In CurvyMama’s quest for the yummiest pie ever, she vowed to use the fruit-scarce winter months to perfect creamy custardy sorts of pies. As spring takes hold, she’s here to declare that she’s pretty darn satisfied with the results. The latest happiness emanates from this banana cream pie.
The combination of crisp, flaky crust, just-barely-ripe bananas and a creamy custard makes me swoon. But because I’ve had occasional trouble with the custard in my cream pies being too droopy, I made it my winter project to find the right mixture of dairy and thickener to provide rich creamy loveliness while still holding its shape when sliced. And at the risk of being struck down by the Pastry Gods for arrogance, I’ll say that I think I’ve done it. 🙂
I am thrilled to death with my coconut cream pie, too. Check out that post if you missed it.
When it comes to banana cream, I will be reduced to begging: I implore you not to use bananas that have even one brown spot on their skins. Buy them when they are just barely ripe. And then rush home right away, ignoring the laundry, your boss’ urgent voicemail, and everything else, and just make that pie. And serve it. Really soon.
The point of all this slightly ridiculous carrying-on is to emphasize the time-sensitive nature of this fruit. If you let the bananas hang around your kitchen too long, or let the pie sit around for much more than a few hours before serving it, you could end up with overripe brown bananas, which don’t taste anywhere near as lovely, and certainly aren’t pretty to look at. At the risk of bragging, take a look at the banana slices in this baby. Firm, light yellow, with a little gloss; just right!
So yeah, buying the bananas at just-barely-ripe is crucial, and so is using them right away (or don’t buy them until you are ready to make the pie and serve it in short order!). The other crucial time interval is between making your crust and custard, and putting the pie together to serve it. Go ahead; have a great time blind-baking your crust, and cooking your custard on the stovetop. You have some wiggle room on the clock here; you can do this stuff the day before you want your loved ones to eat this pie. In fact, cooking the custard the day before gives it ample time to chill and thicken sufficiently.
If you bake the crust and cook the custard the day before, then you can assemble the pie a few hours before you plan to serve it: whip up the cream for the top, and you’ll serve a mind-blowingly fresh, amazing dessert. You can also bake the crust and cook the custard the morning of the day you want to serve it at dinner. But when it comes to actually assembling the pie, I try to wait to do that until just a few hours before I will serve it.
With no further ado, here is the recipe. Have fun, and enjoy!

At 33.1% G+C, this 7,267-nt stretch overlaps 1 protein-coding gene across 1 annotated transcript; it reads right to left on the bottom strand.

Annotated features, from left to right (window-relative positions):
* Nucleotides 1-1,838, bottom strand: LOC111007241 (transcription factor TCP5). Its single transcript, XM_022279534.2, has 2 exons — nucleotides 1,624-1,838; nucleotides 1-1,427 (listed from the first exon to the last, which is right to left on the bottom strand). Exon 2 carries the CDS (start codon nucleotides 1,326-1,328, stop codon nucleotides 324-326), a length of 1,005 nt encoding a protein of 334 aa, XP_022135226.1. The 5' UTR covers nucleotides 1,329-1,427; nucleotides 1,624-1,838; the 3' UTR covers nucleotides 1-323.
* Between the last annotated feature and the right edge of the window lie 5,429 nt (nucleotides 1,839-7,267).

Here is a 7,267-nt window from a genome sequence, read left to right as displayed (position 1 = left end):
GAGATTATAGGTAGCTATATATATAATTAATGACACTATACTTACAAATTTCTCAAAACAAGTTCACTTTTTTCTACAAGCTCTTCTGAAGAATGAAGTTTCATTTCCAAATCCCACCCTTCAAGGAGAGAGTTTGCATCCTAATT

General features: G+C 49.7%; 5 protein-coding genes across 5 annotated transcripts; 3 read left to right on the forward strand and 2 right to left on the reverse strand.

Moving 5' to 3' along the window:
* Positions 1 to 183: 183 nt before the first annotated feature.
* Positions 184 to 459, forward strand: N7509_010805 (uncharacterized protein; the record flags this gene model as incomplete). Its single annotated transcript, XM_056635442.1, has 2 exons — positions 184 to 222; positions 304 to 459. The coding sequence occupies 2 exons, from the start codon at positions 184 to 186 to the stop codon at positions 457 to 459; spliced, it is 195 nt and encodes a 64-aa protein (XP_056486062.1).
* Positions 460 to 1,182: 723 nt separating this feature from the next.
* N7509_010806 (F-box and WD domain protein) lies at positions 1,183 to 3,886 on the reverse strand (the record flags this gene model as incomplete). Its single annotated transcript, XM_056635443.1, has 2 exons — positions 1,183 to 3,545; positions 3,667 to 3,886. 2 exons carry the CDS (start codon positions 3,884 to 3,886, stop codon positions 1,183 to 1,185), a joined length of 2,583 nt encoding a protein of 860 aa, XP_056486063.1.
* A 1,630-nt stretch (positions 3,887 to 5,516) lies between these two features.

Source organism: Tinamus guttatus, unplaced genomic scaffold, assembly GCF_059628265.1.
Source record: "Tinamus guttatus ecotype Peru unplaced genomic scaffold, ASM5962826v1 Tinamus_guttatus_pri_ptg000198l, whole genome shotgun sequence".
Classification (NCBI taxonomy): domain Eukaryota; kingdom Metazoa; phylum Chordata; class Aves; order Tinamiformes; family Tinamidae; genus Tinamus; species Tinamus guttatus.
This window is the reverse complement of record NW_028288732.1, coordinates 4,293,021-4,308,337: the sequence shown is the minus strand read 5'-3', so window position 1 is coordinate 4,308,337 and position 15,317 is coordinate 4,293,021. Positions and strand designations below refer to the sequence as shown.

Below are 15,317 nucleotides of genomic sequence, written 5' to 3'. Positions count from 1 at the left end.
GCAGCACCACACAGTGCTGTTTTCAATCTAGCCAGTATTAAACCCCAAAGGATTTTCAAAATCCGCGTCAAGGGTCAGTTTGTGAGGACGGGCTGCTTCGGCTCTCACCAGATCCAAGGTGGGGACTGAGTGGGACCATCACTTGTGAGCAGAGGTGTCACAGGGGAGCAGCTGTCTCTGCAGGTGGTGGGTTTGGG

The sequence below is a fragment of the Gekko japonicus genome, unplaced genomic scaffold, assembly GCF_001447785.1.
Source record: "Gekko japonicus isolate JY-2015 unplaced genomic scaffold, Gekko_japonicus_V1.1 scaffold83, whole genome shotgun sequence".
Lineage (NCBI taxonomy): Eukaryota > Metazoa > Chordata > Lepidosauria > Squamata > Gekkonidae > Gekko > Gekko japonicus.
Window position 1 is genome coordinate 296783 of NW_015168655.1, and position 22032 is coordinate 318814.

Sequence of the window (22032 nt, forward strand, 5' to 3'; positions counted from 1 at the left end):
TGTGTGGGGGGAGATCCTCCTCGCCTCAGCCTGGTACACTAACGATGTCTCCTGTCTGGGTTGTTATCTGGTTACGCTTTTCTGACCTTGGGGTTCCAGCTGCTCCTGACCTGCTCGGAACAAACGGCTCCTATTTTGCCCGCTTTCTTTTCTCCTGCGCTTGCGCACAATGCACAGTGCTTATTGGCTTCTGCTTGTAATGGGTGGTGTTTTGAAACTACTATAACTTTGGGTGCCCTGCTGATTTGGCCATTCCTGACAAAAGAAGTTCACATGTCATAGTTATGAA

- One blind-baked 9-inch crust (try all-butter dough or butter-and-leaf-lard dough)
- 3/4 cup sugar
- 3 Tbsp. cornstarch
- 1 Tbsp. all-purpose flour
- A dash of salt
- 1 1/2 cups whole milk
- 1 1/2 cups half-and-half
- 4 egg yolks
- Seeds from half of a vanilla bean, or 1 tsp. vanilla paste, or 1 tsp. vanilla extract
- 1 Tbsp. unsalted butter
- 4 bananas, barely ripe & quite firm, with no brown spots on the skin
- 1 1/2 cups heavy cream
- 2-3 Tbsp. powdered sugar
- A few teaspoons of graham-cracker or ginger-cookie crumbs for sprinkling on top
- Have a clean, medium-sized bowl near the stove.
- In a medium saucepan, combine the sugar, cornstarch, flour and salt. Whisk in the milk and half-and-half. Whisk in the egg yolks, one at a time. If you are using vanilla bean seeds, whisk them in now. Put a medium-high heat under this mixture.
- Cook the custard, whisking steadily, until it thickens and begins to boil. Take care to whisk the sides and the bottom of the pan to prevent lumps of custard from forming. Once it boils, cook the custard two or three minutes more, whisking constantly. Take the custard off the heat.
- If you skipped the vanilla bean seeds and are using vanilla paste or extract, add it now. Add the butter. Stir til combined. Pour the custard into the bowl and lightly press a sheet a plastic wrap onto the surface. Chill fully, until the custard is thick enough to hold its shape when the pie is sliced. This can take 4-8 hours.
- When you are ready to assemble the pie--no more than 6 or 8 hours before serving--slice two of the bananas and spread them in the bottom of the piecrust. Spoon half the custard over them. Slice the other two bananas and layer them over the custard. Spoon in the remaining half of the custard, smoothing it over the pie to make sure all the bananas are fully covered.
- In the bowl of a stand mixer, combine the heavy cream and powdered sugar. Beat until stiff. Spoon or pipe it over the top of the pie. Sprinkle cookie crumbs over the top. Chill until serving.